Department or Program

Environmental Studies

Abstract

In response to the polluted condition of the Androscoggin River, an active debate emerged in the Lewiston-Auburn media between a local citizens’ group, called the Citizens for Conservation and Pollution Control (CCPC), and Maine industry leaders, organized as the Associated Industries of Maine (AIM), throughout the 1950s. This thesis examines how both the conservation movement and the pro-industry movement utilized identity-framing strategies in an attempt to expand their collective identity among the Lewiston public. This thesis engages statements made by both organizations in a qualitative content analysis in which data are coded to reveal each argument’s essence and consequently uncover each group’s central themes in the debate. Data have been collected from archives, legislative records, published pamphlets, interviews, and newspapers. Results of themes illustrate the applicability of each organization’s collective-action frames to the Lewiston-Auburn community, which including a large working-class population comprised of French Canadian immigrants and their descendants. In particular, this study explores the contrast between the social classes of Lewiston’s general population to the leaders of the two movements and how this difference affects framing-strategies. In addition, the study will consider how Lewiston’s location on the Androscoggin River leads to a conflict of perceptions as both a “mill town” and a place worthy of environmental protection. By exploring collective identity framing strategies through these two lenses—place-based identity and class-based identity—and telling an environmental history with an emphasis on social history’s classic themes of class and ethnicity, this thesis seeks to contribute to bridging the gap that tends to exist between social and environmental history.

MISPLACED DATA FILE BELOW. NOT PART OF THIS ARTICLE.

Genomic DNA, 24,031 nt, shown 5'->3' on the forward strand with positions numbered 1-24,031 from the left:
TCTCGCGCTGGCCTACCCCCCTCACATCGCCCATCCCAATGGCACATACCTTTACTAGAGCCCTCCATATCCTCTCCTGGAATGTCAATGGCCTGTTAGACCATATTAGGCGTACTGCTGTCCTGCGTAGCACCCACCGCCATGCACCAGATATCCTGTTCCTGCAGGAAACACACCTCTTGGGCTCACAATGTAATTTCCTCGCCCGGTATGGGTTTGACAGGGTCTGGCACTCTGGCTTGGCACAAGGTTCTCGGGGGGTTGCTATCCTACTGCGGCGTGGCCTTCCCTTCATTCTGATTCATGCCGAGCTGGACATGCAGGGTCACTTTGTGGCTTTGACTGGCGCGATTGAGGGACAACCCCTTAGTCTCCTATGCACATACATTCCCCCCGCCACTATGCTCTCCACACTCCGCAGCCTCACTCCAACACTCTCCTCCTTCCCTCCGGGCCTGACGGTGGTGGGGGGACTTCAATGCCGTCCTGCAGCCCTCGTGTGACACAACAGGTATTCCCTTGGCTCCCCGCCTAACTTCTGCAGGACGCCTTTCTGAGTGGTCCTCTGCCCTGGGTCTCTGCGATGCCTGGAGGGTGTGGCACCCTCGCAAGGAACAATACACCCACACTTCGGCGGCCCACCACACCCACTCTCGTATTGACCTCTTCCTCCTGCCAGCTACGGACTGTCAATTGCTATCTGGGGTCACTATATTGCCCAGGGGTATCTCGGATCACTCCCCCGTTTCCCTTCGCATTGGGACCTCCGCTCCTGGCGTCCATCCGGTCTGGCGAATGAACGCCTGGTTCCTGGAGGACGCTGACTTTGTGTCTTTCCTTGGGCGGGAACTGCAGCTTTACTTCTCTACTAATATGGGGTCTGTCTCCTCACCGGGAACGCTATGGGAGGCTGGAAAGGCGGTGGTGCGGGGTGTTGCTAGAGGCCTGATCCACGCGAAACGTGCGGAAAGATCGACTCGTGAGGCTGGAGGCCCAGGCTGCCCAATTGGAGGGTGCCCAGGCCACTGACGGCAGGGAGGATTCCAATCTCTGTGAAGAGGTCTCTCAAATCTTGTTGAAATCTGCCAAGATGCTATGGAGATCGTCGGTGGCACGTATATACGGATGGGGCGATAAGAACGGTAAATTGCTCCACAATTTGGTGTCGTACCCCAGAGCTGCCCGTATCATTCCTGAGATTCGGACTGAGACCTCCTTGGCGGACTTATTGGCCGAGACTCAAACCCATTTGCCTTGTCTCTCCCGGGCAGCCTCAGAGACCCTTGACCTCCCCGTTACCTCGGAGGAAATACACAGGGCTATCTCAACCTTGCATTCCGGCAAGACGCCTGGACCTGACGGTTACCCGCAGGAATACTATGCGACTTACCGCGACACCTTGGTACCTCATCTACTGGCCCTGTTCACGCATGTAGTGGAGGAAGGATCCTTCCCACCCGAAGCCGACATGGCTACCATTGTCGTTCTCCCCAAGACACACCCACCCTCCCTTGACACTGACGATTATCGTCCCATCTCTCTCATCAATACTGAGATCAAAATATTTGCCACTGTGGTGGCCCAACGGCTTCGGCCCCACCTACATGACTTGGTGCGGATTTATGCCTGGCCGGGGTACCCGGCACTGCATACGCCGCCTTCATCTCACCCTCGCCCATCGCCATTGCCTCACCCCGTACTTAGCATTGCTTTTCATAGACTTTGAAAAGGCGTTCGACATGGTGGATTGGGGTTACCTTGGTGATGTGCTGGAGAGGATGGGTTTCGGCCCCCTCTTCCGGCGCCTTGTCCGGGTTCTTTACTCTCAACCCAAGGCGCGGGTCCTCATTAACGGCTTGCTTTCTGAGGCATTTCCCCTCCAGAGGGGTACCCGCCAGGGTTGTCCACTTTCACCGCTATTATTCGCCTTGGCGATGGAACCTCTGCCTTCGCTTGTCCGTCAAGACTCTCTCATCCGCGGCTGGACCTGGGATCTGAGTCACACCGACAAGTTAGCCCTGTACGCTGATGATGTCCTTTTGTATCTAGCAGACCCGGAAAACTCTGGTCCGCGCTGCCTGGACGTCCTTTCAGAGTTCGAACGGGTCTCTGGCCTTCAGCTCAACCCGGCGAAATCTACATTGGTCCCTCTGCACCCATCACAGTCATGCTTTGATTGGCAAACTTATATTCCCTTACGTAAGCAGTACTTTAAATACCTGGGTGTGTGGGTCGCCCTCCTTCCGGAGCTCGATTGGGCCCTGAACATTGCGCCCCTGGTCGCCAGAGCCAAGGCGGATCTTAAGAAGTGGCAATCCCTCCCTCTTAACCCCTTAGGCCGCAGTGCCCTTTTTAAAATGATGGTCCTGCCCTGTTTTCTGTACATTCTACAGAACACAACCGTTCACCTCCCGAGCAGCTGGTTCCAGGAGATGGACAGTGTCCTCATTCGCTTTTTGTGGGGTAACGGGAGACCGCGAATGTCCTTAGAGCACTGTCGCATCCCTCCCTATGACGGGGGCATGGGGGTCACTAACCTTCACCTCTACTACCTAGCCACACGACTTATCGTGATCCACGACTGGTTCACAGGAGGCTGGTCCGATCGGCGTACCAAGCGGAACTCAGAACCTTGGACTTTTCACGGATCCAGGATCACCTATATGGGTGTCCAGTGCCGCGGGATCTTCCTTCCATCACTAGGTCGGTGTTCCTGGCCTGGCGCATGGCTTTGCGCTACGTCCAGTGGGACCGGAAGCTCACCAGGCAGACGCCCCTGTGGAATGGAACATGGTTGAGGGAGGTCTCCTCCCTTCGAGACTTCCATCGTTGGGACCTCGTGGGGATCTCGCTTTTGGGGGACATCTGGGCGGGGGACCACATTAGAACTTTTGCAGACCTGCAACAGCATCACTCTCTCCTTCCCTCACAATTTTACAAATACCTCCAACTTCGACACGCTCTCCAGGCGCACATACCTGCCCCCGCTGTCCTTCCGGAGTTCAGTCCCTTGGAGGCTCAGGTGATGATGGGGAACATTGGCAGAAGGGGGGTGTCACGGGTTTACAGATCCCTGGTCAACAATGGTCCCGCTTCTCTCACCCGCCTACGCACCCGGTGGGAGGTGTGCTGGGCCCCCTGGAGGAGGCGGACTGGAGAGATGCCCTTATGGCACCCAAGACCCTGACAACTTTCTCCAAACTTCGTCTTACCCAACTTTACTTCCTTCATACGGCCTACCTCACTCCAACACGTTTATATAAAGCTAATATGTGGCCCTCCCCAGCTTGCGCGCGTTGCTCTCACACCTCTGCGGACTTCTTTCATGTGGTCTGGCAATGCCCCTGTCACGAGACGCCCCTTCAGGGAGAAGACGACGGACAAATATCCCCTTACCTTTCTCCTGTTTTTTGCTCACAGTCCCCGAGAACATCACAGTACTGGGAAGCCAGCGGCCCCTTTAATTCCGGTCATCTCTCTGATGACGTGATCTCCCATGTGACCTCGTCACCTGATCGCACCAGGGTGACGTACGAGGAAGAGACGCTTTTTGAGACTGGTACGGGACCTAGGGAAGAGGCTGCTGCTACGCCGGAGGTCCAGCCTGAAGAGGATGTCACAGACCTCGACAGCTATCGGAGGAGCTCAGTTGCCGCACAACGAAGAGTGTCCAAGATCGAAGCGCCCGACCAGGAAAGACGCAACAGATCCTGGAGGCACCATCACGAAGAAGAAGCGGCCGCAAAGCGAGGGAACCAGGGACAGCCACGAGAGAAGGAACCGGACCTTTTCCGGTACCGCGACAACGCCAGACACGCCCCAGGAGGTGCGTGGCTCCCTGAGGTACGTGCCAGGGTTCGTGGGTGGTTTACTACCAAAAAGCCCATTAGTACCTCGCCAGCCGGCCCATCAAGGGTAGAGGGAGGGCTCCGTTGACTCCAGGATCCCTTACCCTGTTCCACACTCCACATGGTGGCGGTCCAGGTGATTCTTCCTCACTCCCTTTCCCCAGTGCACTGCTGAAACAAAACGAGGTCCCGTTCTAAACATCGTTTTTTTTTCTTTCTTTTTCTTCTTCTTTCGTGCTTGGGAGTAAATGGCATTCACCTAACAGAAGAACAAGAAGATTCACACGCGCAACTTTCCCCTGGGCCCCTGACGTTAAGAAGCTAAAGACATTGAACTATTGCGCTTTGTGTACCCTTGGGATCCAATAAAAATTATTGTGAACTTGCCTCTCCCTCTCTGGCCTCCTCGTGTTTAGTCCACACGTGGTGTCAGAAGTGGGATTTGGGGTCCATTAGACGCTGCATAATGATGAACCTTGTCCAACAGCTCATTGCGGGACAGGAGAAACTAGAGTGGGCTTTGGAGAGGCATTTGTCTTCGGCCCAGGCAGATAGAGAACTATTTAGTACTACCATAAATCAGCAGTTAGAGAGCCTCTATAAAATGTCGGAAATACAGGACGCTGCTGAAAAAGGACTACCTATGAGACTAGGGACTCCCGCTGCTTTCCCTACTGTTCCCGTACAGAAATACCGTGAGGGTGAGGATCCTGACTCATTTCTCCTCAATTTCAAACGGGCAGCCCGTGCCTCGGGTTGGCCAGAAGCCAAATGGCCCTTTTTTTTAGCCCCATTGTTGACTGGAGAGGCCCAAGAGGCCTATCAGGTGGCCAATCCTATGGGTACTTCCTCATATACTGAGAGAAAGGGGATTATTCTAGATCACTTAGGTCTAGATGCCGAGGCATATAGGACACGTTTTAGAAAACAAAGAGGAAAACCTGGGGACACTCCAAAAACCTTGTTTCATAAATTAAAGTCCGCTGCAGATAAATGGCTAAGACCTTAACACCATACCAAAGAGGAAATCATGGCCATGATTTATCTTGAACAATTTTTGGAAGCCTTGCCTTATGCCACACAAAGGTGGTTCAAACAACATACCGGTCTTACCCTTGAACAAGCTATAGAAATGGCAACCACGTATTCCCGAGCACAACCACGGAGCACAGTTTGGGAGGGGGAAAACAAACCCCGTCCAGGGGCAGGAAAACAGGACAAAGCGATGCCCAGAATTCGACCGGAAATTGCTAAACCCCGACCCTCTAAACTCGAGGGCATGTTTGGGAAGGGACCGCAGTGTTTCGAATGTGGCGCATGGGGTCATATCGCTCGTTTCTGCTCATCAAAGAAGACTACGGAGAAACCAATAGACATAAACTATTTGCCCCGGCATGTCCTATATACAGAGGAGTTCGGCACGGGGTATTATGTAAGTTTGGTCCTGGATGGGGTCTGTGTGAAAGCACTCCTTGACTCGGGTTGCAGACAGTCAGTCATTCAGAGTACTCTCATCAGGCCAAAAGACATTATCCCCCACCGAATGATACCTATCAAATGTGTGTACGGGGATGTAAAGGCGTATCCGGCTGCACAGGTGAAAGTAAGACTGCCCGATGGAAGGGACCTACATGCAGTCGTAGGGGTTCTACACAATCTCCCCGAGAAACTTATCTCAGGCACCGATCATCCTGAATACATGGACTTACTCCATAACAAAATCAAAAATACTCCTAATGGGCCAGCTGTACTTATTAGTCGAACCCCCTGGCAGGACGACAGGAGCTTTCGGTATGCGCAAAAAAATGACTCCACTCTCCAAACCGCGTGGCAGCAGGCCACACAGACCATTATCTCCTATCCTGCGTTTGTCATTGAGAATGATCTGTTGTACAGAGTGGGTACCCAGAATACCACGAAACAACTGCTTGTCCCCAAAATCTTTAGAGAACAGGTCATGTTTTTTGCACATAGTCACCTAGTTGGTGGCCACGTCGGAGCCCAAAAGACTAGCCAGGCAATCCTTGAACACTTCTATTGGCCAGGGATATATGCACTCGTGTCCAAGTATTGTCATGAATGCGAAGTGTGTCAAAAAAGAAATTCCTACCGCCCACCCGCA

First Advisor

Sonja Pieck

Date of Graduation

5-2013

Degree Name

Bachelor of Arts

Number of Pages

156

Share

COinS